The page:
So, while Christians ought to agree about the moral issues of our day which are clearly taught in Scripture, they may differ as to how to address them through cultural means and public policy. The Church, therefore, may and ought to speak with a unified voice with regard to moral issues, but because there is no single Christian political or cultural approach to such matters (as prescribed in Scripture), the Church cannot impose one particular agenda upon its members for addressing those issues in the political or cultural context. The answer to the question of “whether Christian-inspired policy, arguments, or candidates are appropriate on Christian grounds…is that such involvement is inappropriate, because using Christianity for political ends fundamentally misconstrues the Christian religion.” (D.G. Hard, A Secular Faith, 253).  Each individual Christian is free to use discretion and wisdom (while seeking the advice and help of other Christians and even non-Christians) to work these things out.


There is a danger of slapping the word “Christian” as an adjective on any noun we like; we begin to cause confusion, lose biblical distinctions, and trivialize the gospel and the work of the Church. Whether it be with regard to vocations (e.g., Christian plumber, Christian engineer, Christian soldier) or politics (e.g., Christian public policy, Christian candidate) or the arts (e.g., Christian painter, Christian author) – we forget that there may be a subjective, distinctively Christian way in which a believer engages in such activities, but the objective standards are not distinctively Christian, but common to humans created in God’s image.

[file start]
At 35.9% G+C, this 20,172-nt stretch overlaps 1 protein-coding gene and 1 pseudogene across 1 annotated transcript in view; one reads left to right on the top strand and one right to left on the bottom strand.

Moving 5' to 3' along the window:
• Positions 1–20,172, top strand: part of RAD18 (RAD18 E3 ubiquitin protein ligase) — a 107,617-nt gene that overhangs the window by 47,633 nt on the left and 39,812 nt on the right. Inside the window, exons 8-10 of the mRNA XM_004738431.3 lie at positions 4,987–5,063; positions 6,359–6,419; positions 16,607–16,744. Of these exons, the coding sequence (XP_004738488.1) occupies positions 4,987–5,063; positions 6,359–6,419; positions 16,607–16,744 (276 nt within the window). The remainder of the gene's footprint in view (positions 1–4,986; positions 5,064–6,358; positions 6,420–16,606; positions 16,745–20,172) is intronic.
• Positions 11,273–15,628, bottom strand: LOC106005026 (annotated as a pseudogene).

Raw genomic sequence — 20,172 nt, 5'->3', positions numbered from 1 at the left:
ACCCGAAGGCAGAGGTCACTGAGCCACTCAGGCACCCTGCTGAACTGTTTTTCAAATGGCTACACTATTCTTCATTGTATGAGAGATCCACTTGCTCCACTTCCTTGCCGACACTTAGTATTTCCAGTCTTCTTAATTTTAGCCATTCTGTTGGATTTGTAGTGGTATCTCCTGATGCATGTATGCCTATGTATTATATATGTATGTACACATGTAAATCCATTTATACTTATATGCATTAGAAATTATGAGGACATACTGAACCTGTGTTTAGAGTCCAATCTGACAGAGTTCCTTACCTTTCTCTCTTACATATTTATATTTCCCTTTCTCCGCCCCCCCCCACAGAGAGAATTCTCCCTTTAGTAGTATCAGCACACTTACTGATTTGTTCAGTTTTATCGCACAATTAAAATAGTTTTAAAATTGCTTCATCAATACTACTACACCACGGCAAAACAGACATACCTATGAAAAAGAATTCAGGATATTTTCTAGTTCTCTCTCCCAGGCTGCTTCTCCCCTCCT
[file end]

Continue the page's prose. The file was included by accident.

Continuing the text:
This distinction between that which is sacred and that which is secular (that which is Christian and that which is human, that which is redemptive and that which is common, that which is revealed in Scripture and that which is revealed through natural law) may cause uneasiness in some people. But these are important distinctions that will help us to maintain the proper mission of the Church and not trivialize the gospel, while maintaining sanity in our various vocations with a proper biblical focus.

As this is the last reflection on our conference and the doctrine of the two kingdoms, if you haven’t already, I encourage you to read Dr. VanDrunen’s book Living in God’s Two Kingdoms and listen to the audio recordings of the lectures from the conference. There is much food for thought here.

The Lord be with you!
- Pastor Peter M. Dietsch